11 Wrightson has advanced these arguments in a number of essays and articles. Among the most accessible are: Estates, Degrees and Sorts in Tudor and Stuart England, History Today, 37:1 (1987), 17-22; and Estates, Degrees and Sorts: Changing Perceptions of Society in Tudor and Stuart England, in Language, History and Class, , ed. Penelope J. Corfield (Oxford, 1991).

12 J. Barry and C. Brooks, eds., The Middling Sort of People: Culture, Society and Politics in England, 1550-1800(Basingstoke, 1994).

13 A. Wood, Poore Men Woll Speke One Daye: Plebeian Languages of Deference and Defiance in England, c.1520-1640, in The Politics of the Excluded, c.1500-1850, ed. T. Harris (Basingstoke, 2001).

14 An illuminating discussion of the relationship between status and display is provided by N. Cooper, Rank, Manners and Display: The Gentlemanly House, 1500-1750, Transactions of the Royal Historical Society, 12 (2002), pp. 291-310.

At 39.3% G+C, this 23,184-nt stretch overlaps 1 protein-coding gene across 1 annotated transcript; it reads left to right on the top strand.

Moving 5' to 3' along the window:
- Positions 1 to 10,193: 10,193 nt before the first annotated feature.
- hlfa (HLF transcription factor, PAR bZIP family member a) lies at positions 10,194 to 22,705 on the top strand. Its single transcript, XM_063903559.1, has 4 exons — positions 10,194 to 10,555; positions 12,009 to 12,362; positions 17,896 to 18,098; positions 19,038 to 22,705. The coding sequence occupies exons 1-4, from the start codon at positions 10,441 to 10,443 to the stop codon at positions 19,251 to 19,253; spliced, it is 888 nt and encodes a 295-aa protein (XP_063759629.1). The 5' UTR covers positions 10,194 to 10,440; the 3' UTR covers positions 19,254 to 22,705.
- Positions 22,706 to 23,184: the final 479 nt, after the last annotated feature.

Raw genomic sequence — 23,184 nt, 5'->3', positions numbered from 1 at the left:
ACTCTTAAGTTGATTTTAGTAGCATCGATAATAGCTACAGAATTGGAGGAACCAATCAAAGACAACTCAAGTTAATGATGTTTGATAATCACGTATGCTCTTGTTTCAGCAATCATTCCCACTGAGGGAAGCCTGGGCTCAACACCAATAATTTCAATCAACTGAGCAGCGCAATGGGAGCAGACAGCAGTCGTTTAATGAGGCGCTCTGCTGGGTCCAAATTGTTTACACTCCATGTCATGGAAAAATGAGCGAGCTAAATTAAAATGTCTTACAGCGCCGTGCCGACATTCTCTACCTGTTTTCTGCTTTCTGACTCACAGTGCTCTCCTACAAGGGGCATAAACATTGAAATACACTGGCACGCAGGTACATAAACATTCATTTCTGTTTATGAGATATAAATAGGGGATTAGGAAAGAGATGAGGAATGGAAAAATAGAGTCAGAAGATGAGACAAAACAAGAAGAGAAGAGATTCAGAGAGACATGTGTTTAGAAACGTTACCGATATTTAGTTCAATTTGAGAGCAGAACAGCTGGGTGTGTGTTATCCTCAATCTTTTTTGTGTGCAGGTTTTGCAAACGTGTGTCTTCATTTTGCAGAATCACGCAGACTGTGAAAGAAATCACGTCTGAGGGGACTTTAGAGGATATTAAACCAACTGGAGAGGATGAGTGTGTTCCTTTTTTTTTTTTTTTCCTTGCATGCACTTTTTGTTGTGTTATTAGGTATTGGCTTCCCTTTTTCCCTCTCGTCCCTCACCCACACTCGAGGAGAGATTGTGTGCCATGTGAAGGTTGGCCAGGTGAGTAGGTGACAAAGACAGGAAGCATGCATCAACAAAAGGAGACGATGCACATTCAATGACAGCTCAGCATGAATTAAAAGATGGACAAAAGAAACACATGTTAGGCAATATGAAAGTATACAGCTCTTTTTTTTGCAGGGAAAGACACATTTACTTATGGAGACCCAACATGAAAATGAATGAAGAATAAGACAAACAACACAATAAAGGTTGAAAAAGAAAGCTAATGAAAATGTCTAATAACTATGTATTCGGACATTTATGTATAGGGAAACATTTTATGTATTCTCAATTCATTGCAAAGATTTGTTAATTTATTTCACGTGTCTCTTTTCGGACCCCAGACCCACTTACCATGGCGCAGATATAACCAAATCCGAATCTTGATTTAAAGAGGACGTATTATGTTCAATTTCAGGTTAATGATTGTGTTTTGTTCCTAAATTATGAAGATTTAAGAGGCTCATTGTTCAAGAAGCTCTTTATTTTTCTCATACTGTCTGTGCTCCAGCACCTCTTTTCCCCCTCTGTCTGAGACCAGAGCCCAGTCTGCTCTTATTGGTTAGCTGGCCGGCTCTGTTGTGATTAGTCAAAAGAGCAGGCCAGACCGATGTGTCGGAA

15 J. Ferne, The Blazon of Gentrie (London, 1586). The contours of this debate are explored in F. Heal and C. Holmes, The Gentry in England and Wales, 1500-1700 (London, 1994).

16 J. Walter, A Rising of the People? The Oxfordshire Rising of 1596, Past and Present, 107 (1985), pp. 90-143 (138).

17 These formed the basis for Paul Slacks classic study, Poverty and Policy in Tudor and Stuart England (London, 1988).

18 P. Slack, Dearth and Social Policy in Early Modern England, Social History of Medicine, 5 (1992), pp. 1-17.

19 See the chapters relating to social policy in S. Hindle, The State and Social Change in Early Modern England, c1550-1640 (Basingstoke, 2000); and M. J. Braddick, State Formation in Early Modern England, c.1550-1700(Cambridge, 2000).

CITATION: Clark, Matthew J.: "Tudor Society." State Papers Online 1509–1714, Cengage Learning EMEA Ltd., 2007